Thinking back over what I listened to in high school is like looking through my yearbook: pretty embarrassing. For every band or musician I still play, there are three or four more—the Kajagoogoos of their day.
For some people, Fishbone epitomizes that type of group: a band from which they once took something, then moved on with their life. Not so for me. I mean, it's not like I go around blasting "VTTLOTFDGF," but I do have that first essential disc, plus another early EP, and I've owned several others from their catalog at various times. I still have Fishbone's self-titled major-label debut on a cassette tape, no less, and when the band plays the House of Blues on Thursday, I suspect there will be many like me in the audience.
Despite internal strife (they're now down to just three original members: sax player/Theramin-ist Angelo Moore, bassist Norwood Fisher and trumpeter Walter Kibby II), Fishbone ages well in my record collection. I look back fondly on the time they almost got me killed—twice in one night!—going to see them at the Roxy in West Hollywood. In fairness, the fashion cops should have shot me for wearing those tight, yellow, '60s-era, permanent-press slacks—pants that so severely slowed the progress of my jaywalk across Sunset Boulevard that the driver of a Buick sedan almost flattened me. Coming home—with five of us crammed into a second-generation Civic hatchback—our driver started to nod off, and we crossed all lanes of freeway traffic on a curve before he awoke and flashed me a toothy, sheepish grin.
That was the same night he taped me a copy of No Doubt's first four-song demo.
If you like this story, consider signing up for our email newsletters.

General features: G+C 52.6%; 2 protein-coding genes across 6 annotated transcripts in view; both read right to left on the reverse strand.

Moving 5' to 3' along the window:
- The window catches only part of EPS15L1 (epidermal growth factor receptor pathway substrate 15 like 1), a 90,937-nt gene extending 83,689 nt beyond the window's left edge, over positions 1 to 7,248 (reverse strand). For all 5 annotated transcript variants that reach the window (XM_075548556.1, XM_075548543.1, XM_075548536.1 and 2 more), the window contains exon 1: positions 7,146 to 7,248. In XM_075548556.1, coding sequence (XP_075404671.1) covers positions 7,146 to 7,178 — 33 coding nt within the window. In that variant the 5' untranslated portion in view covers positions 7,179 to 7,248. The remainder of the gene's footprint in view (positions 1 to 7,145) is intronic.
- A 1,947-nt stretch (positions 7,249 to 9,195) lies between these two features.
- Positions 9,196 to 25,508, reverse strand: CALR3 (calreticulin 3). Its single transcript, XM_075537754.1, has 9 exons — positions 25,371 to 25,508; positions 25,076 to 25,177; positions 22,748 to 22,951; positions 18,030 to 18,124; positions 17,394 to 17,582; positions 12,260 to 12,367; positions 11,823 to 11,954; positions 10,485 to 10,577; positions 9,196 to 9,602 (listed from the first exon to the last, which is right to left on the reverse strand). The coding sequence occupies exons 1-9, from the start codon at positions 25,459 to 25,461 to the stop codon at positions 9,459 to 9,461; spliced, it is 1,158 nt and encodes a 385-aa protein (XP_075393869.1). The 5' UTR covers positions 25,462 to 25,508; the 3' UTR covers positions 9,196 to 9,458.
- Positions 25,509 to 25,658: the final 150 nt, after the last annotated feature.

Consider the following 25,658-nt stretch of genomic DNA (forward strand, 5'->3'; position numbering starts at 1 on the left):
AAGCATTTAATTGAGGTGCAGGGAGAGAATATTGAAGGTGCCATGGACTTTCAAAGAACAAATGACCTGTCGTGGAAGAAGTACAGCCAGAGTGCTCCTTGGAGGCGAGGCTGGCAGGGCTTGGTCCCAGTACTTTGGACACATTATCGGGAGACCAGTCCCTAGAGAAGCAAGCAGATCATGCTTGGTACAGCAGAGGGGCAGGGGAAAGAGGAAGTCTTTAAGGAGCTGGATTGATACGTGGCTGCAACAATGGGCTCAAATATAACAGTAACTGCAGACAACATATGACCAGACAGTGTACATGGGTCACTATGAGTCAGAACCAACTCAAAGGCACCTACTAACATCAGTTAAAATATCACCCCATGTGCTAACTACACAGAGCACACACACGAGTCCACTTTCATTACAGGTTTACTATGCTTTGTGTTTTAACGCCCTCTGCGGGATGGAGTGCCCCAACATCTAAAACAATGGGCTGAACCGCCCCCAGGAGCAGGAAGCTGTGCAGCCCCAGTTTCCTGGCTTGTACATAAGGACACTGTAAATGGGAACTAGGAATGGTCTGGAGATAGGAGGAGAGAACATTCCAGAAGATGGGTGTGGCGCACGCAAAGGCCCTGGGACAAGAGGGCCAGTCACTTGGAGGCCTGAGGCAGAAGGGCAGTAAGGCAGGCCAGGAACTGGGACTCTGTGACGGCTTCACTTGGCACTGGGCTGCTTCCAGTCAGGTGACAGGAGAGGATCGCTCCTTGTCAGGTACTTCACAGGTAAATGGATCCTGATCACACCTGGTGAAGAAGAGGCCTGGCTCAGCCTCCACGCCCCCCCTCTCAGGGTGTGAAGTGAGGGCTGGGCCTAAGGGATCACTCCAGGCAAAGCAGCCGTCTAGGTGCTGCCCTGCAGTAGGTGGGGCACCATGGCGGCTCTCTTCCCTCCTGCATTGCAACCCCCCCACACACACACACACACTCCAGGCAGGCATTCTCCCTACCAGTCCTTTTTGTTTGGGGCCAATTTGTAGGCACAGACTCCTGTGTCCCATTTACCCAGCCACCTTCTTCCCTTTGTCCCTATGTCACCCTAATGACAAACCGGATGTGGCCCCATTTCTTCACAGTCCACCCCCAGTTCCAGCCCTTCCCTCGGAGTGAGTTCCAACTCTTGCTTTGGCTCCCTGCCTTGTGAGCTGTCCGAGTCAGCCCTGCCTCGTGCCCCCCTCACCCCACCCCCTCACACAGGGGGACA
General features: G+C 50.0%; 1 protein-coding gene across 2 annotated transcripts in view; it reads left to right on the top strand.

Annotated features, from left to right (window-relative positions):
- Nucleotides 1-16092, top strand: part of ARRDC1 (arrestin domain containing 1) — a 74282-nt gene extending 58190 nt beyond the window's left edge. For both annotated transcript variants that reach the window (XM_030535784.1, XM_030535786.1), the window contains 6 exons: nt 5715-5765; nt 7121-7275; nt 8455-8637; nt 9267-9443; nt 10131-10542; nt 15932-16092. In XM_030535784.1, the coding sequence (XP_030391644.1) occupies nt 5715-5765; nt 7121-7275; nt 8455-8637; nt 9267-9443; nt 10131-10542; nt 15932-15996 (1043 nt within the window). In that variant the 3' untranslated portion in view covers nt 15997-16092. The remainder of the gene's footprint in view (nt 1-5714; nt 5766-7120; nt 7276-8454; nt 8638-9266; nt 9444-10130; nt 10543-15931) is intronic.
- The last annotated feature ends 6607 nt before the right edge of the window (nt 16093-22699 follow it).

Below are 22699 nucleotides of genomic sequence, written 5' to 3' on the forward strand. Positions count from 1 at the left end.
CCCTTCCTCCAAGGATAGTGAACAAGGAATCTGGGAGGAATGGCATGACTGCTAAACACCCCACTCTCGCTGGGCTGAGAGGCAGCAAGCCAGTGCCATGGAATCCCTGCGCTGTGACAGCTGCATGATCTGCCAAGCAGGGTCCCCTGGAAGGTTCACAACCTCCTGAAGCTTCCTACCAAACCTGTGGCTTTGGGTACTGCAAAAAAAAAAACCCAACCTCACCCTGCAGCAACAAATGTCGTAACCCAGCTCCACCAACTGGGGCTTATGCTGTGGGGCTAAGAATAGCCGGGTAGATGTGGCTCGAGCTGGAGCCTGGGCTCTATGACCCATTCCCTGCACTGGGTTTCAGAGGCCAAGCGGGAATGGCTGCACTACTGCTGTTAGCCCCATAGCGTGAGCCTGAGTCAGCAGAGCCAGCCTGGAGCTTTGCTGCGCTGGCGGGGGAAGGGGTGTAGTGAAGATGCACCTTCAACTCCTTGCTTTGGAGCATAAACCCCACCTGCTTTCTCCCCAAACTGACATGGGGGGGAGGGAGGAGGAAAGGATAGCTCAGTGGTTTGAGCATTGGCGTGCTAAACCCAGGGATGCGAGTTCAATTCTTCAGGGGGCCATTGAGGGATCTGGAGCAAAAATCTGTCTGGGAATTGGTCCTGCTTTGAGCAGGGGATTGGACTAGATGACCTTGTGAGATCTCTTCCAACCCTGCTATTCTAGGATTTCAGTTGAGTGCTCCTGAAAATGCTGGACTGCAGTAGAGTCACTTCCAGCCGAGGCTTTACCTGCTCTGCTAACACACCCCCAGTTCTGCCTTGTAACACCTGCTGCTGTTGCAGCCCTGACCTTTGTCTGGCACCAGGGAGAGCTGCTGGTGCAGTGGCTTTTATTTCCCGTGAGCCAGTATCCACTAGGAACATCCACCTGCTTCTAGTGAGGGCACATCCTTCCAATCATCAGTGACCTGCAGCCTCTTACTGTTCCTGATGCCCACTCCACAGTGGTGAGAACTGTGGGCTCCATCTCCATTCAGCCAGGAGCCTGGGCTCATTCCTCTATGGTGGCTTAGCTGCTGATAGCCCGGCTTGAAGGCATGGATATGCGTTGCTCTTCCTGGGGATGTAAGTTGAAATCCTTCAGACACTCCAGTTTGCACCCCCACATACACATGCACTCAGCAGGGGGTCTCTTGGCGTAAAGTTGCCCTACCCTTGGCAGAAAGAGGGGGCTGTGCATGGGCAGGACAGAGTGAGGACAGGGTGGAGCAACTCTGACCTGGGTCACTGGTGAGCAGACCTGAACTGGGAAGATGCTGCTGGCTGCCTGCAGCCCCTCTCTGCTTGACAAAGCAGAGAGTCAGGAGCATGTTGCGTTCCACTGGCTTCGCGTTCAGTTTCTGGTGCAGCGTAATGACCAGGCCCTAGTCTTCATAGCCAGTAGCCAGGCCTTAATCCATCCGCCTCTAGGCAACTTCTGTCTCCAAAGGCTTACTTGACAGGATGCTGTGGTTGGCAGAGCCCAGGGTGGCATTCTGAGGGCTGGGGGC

SHOW ME HOW
You have successfully signed up for your selected newsletter(s) - please keep an eye on your mailbox, we're movin' in!
But I don't just remember Fishbone for close shaves with other people's music. Their own complicated brand of funk metal made skanking in place all night while playing a sax or getting stabbed onstage as Angelo once did—all in dark shades and a three-button suit—look fun, even easy. And eventually it made me feel smart.
In high school, Fishbone seemed like a mere party band, thanks to such songs as "Party at Ground Zero," "Ugly" and other jams. But when I was ready, I started hearing the subtext and found the political influences that seasoned their later work. Fishbone started thinking in the studio on their second record, on everything from the instrumental "Post Cold War Politics" to the self-explanatory "Ghetto Soundwave" and "Properties of Propaganda (Fuk This Shit on Up)."
Sadly, I lost track of the 'Bone right around their fifth record (they've cut eight to date, according to their website, www.fishbone.net), right around the time I started listening to things other than reggae, funk and ska. But I'll always remember them as one of the first bands I discovered to have hidden depths—even if the first song that pops into my head is "Party at Ground Zero."
Fishbone performs with La Banda Skalavera and Starpool at the House of Blues, 1530 Disneyland Dr., Anaheim, (714) 778-2583. Thurs., Feb. 5, 8 p.m. $15. All ages.